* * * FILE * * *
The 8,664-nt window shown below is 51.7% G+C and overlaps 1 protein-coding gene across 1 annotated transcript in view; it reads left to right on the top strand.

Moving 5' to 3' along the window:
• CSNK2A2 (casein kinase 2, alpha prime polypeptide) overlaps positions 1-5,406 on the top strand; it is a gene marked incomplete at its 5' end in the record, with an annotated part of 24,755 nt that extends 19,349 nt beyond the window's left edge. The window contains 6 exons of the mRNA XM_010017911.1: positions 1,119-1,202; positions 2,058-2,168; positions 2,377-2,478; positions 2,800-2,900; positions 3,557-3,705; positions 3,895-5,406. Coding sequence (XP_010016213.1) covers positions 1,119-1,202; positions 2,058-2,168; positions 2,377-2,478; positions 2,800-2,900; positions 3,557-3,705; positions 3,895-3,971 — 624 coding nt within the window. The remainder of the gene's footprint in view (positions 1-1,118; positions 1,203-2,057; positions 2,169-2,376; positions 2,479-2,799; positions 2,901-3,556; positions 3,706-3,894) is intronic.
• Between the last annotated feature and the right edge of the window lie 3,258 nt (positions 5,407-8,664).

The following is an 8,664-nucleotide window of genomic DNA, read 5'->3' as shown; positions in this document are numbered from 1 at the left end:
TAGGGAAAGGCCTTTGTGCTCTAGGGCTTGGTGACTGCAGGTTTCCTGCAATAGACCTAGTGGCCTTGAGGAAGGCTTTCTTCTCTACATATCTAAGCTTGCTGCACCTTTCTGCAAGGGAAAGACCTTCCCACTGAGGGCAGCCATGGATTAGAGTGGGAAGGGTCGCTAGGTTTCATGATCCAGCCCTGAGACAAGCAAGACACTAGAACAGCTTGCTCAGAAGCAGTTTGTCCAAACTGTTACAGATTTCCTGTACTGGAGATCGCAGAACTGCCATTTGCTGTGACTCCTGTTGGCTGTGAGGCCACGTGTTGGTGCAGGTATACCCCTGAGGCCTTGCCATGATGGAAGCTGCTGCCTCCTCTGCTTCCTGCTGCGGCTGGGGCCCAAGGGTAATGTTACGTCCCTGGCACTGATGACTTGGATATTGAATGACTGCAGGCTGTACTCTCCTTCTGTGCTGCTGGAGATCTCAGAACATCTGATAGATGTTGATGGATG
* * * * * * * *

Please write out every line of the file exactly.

The 8,664-nt window shown below is 51.7% G+C and overlaps 1 protein-coding gene across 1 annotated transcript in view; it reads left to right on the top strand.

Moving 5' to 3' along the window:
• CSNK2A2 (casein kinase 2, alpha prime polypeptide) overlaps positions 1-5,406 on the top strand; it is a gene marked incomplete at its 5' end in the record, with an annotated part of 24,755 nt that extends 19,349 nt beyond the window's left edge. The window contains 6 exons of the mRNA XM_010017911.1: positions 1,119-1,202; positions 2,058-2,168; positions 2,377-2,478; positions 2,800-2,900; positions 3,557-3,705; positions 3,895-5,406. Coding sequence (XP_010016213.1) covers positions 1,119-1,202; positions 2,058-2,168; positions 2,377-2,478; positions 2,800-2,900; positions 3,557-3,705; positions 3,895-3,971 — 624 coding nt within the window. The remainder of the gene's footprint in view (positions 1-1,118; positions 1,203-2,057; positions 2,169-2,376; positions 2,479-2,799; positions 2,901-3,556; positions 3,706-3,894) is intronic.
• Between the last annotated feature and the right edge of the window lie 3,258 nt (positions 5,407-8,664).

The following is an 8,664-nucleotide window of genomic DNA, read 5'->3' as shown; positions in this document are numbered from 1 at the left end:
TAGGGAAAGGCCTTTGTGCTCTAGGGCTTGGTGACTGCAGGTTTCCTGCAATAGACCTAGTGGCCTTGAGGAAGGCTTTCTTCTCTACATATCTAAGCTTGCTGCACCTTTCTGCAAGGGAAAGACCTTCCCACTGAGGGCAGCCATGGATTAGAGTGGGAAGGGTCGCTAGGTTTCATGATCCAGCCCTGAGACAAGCAAGACACTAGAACAGCTTGCTCAGAAGCAGTTTGTCCAAACTGTTACAGATTTCCTGTACTGGAGATCGCAGAACTGCCATTTGCTGTGACTCCTGTTGGCTGTGAGGCCACGTGTTGGTGCAGGTATACCCCTGAGGCCTTGCCATGATGGAAGCTGCTGCCTCCTCTGCTTCCTGCTGCGGCTGGGGCCCAAGGGTAATGTTACGTCCCTGGCACTGATGACTTGGATATTGAATGACTGCAGGCTGTACTCTCCTTCTGTGCTGCTGGAGATCTCAGAACATCTGATAGATGTTGATGGATG